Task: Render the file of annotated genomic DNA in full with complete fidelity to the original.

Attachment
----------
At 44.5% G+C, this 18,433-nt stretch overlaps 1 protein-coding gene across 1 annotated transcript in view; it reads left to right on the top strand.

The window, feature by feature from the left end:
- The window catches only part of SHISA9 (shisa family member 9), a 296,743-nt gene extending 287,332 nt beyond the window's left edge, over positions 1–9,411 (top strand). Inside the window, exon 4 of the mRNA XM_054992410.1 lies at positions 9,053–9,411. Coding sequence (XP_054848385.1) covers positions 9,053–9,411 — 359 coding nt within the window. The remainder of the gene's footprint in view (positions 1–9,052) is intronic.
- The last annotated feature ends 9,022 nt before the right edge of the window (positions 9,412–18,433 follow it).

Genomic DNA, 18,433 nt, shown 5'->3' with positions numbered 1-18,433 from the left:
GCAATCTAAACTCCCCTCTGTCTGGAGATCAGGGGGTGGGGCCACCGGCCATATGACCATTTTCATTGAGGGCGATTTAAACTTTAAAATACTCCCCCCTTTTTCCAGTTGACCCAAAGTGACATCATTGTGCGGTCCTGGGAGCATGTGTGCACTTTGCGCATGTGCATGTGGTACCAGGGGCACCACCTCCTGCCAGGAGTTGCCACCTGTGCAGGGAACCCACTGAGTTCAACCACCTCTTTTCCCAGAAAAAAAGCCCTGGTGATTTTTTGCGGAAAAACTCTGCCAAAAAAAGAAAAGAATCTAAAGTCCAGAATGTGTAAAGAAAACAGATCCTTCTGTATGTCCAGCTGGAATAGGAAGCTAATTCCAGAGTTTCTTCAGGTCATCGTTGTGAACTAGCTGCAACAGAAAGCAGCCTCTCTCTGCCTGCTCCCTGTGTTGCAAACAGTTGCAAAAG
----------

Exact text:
At 44.5% G+C, this 18,433-nt stretch overlaps 1 protein-coding gene across 1 annotated transcript in view; it reads left to right on the top strand.

The window, feature by feature from the left end:
- The window catches only part of SHISA9 (shisa family member 9), a 296,743-nt gene extending 287,332 nt beyond the window's left edge, over positions 1–9,411 (top strand). Inside the window, exon 4 of the mRNA XM_054992410.1 lies at positions 9,053–9,411. Coding sequence (XP_054848385.1) covers positions 9,053–9,411 — 359 coding nt within the window. The remainder of the gene's footprint in view (positions 1–9,052) is intronic.
- The last annotated feature ends 9,022 nt before the right edge of the window (positions 9,412–18,433 follow it).

Genomic DNA, 18,433 nt, shown 5'->3' with positions numbered 1-18,433 from the left:
GCAATCTAAACTCCCCTCTGTCTGGAGATCAGGGGGTGGGGCCACCGGCCATATGACCATTTTCATTGAGGGCGATTTAAACTTTAAAATACTCCCCCCTTTTTCCAGTTGACCCAAAGTGACATCATTGTGCGGTCCTGGGAGCATGTGTGCACTTTGCGCATGTGCATGTGGTACCAGGGGCACCACCTCCTGCCAGGAGTTGCCACCTGTGCAGGGAACCCACTGAGTTCAACCACCTCTTTTCCCAGAAAAAAAGCCCTGGTGATTTTTTGCGGAAAAACTCTGCCAAAAAAAGAAAAGAATCTAAAGTCCAGAATGTGTAAAGAAAACAGATCCTTCTGTATGTCCAGCTGGAATAGGAAGCTAATTCCAGAGTTTCTTCAGGTCATCGTTGTGAACTAGCTGCAACAGAAAGCAGCCTCTCTCTGCCTGCTCCCTGTGTTGCAAACAGTTGCAAAAG